April 10, 2013


Diane M. Fremgen

Clerk of Court of Appeals







This opinion is subject to further editing.  If published, the official version will appear in the bound volume of the Official Reports. 


A party may file with the Supreme Court a petition to review an adverse decision by the Court of Appeals.  See Wis. Stat. § 808.10 and Rule 809.62. 



Appeal No. 


Cir. Ct. No.  2008CF1146









State of Wisconsin,






Matthew G. Scott,







            APPEAL from an order of the circuit court for Waukesha County:  Kathryn W. foster, Judge.  Affirmed. 

            Before Brown, C.J., Reilly and Gundrum, JJ.  

1        PER CURIAM.   Matthew Scott appeals from an order denying his postconviction motion to withdraw his guilty plea.[1]  Scott was convicted of second-degree sexual assault of a child by sexual contact.  We affirm the circuit court’s refusal to permit Scott to withdraw his guilty plea.

2        In State v. Scott, No. 2010AP370-CR, unpublished slip op. (WI App June 8, 2011), we reversed and remanded for an evidentiary hearing on Scott’s postconviction motion to withdraw his guilty plea.  Scott alleged the following defect in the plea colloquy:

     Scott’s postconviction motion alleged that the plea colloquy was defective because he was not advised of the sexual contact element and he did not understand that element when he pled guilty.  Scott alleged that he would not have pled guilty had he known that the State had to prove beyond a reasonable doubt that he intentionally touched the victim with the purpose of becoming sexually aroused or gratified or to sexually degrade or humiliate the victim.  For these reasons, Scott moved to withdraw his guilty plea.

Id., ¶6. 

3        At the postconviction motion hearing, Scott’s trial counsel, Jonathan LaVoy, testified that in the course of his representation, he evaluated the nature of Scott’s conduct and discussed with him whether his conduct constituted sexual contact as defined in Wis. Stat. § 948.01(5)(a) (2011-12).[2]  He and Scott discussed that they would seek dismissal of count one of the complaint because the facts did not satisfy the element of sexual contact.  Although the jury instructions appended to the plea questionnaire did not include a definition of sexual contact, counsel testified that he discussed the concept of sexual contact with Scott as part of reviewing the plea offer and completing the plea questionnaire.  Counsel testified that he explained to Scott that the sexual contact had to be for the purpose of sexual arousal or gratification as distinguished from horseplay or accidental touching.  Counsel believed that Scott understood the definition of sexual contact prior to the plea hearing.  Scott did not tell counsel that he did not understand the statutory definition of sexual contact.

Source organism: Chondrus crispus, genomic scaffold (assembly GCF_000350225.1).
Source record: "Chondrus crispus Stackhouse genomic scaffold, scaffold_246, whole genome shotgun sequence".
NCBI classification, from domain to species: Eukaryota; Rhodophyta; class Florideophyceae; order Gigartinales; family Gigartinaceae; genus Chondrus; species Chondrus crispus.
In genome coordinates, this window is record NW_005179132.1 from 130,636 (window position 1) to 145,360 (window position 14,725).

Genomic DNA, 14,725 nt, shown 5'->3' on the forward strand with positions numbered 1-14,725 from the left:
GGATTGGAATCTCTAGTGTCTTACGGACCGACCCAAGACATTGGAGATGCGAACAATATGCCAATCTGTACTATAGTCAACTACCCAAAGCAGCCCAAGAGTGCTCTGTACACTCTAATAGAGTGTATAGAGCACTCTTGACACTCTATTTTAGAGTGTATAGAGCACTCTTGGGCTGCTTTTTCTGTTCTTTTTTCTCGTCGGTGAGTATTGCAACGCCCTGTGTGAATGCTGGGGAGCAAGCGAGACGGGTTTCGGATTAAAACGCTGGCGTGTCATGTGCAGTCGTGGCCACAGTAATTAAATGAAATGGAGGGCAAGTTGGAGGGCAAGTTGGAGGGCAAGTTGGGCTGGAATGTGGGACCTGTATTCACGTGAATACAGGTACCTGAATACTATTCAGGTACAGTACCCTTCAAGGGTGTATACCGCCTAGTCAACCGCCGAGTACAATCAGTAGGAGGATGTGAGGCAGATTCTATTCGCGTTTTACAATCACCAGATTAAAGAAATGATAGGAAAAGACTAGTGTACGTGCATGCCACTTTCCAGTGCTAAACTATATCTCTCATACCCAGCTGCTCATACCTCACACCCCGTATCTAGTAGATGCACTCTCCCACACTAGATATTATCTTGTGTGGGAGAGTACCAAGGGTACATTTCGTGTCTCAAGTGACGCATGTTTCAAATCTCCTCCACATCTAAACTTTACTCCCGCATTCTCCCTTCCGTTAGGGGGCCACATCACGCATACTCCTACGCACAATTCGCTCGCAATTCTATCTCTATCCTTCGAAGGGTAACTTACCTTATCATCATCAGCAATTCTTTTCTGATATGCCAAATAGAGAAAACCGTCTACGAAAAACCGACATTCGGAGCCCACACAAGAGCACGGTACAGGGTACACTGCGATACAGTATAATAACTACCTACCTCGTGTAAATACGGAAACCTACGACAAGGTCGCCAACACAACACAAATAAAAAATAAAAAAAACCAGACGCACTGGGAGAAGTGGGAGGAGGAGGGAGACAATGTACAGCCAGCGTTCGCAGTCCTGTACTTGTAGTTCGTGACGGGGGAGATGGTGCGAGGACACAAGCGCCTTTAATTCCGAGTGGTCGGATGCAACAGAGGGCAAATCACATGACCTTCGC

4        On cross-examination, counsel conceded that Scott did not function at the level one would expect of a twenty-two-year-old man.  Counsel conceded that at the plea hearing, Scott initially stated that it was a mistake to have touched the victim’s breasts.  The circuit court engaged Scott in a colloquy designed to probe this response, and Scott then conceded that he intentionally touched the victim’s breasts.  Trial counsel’s view of this colloquy was that Scott’s “mistake” comment was an attempt to apologize and acknowledge that his conduct was wrong.  Scott was not claiming that he accidentally or mistakenly touched the victim’s breasts.   

5        Scott’s father, Ray, testified that his son has reading and verbal communication disabilities along with comprehension problems.  He testified that he attended the plea offer meeting, and counsel never defined sexual contact in his presence. 

6        Scott testified that even though he did not understand some matters relating to the plea agreement and the plea questionnaire, he did not ask any questions of his counsel, and he did not tell his counsel he did not understand.  Scott testified that he did not understand the definition of sexual contact when he reviewed the plea questionnaire with his counsel.  Scott wanted the benefit of the plea agreement, which called for dismissing and reading in other charges.  As Scott testified postconviction, he just wanted to enter a plea, and he did not ask any questions.  Scott recalled discussing with counsel that he would seek dismissal of count one (touching the victim’s buttocks) on the grounds that the touching was horseplay, not sexual contact under the statute.